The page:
Eastern Health privacy breach triggers lawsuit
A class-action lawsuit has been brought against Newfoundland and Labrador's largest health authority, with a St. John's lawyer saying an apology last month is not enough.
Eastern Health disclosed in July that it had fired five employees in recent months for privacy breaches, including a nurse who had inappropriately gained access to the medical records of 122 different people.
Tammy Taylor, the woman who initiated the suit, has been so disturbed by the experience that she cannot speak publicly about it, her lawyer Bob Buckingham said Monday.
"She has lost sleep. She has lost work. She hasn't been able to focus," Buckingham told CBC News.
"She is presently on a leave of absence and this has been traumatic for her."
Eastern Health chief executive officer Vickie Kaminski issued an apology in July while disclosing the breaches, and said each patient would be contacted personally with the authority's apology.
But Buckingham said that will not suffice.
"There seems to be a lack of sensitivity in terms of the impact that these breaches have had on people and so far the apology hasn't been satisfactory," he said.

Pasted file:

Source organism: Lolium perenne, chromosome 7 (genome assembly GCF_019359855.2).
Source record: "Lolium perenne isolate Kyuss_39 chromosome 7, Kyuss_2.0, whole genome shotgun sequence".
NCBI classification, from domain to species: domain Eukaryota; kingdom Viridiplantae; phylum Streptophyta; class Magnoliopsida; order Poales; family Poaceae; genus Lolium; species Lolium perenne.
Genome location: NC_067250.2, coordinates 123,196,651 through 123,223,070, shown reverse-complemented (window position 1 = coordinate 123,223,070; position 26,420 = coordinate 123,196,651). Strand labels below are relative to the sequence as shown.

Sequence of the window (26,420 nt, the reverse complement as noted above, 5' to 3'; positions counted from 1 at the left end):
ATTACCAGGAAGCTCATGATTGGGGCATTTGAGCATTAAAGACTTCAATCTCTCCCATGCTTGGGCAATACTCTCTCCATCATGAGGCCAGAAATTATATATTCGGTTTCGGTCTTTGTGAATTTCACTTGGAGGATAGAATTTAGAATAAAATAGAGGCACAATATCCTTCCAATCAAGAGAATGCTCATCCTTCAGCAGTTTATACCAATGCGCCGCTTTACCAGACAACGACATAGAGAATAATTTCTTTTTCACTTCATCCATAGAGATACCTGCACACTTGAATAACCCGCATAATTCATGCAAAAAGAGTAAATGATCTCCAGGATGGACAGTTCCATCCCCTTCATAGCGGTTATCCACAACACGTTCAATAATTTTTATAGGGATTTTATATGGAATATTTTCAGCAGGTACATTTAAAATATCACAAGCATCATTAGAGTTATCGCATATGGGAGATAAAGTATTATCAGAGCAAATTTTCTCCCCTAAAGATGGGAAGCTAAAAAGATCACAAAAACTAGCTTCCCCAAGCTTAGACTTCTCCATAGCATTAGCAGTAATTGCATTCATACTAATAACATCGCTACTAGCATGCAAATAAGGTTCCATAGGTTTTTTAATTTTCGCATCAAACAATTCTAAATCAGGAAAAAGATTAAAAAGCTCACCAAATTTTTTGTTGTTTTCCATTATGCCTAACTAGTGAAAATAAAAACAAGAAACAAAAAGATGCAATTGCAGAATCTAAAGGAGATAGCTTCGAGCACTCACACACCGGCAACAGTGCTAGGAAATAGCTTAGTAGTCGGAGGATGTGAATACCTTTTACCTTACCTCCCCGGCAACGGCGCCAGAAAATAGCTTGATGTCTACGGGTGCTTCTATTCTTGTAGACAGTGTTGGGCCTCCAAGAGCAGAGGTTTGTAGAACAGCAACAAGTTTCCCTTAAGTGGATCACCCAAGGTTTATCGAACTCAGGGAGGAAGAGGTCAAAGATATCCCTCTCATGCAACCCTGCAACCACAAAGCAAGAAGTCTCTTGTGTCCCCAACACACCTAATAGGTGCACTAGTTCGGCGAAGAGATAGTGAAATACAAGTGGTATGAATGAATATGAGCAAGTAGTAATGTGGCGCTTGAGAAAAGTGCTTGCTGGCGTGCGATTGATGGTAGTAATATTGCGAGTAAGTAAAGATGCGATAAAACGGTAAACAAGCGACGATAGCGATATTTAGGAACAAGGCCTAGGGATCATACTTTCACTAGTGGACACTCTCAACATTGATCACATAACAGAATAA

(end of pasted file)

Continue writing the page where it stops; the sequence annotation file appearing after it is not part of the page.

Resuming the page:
Buckingham said many of the dozens of patients he has spoken with believe Eastern Health waited too long to contact them about the breaches.
In the case of Taylor, Buckingham said the authority was aware of the breach in November, eight months before she was contacted.
But Eastern Health denied Buckingham's claim, and told CBC News that it did not investigate the breach at the centre of the lawsuit until July.
Last week, Buckingham brought a similar suit against Western Health over a privacy breach involving a single employee who had accessed the medical records of 1,043 patients.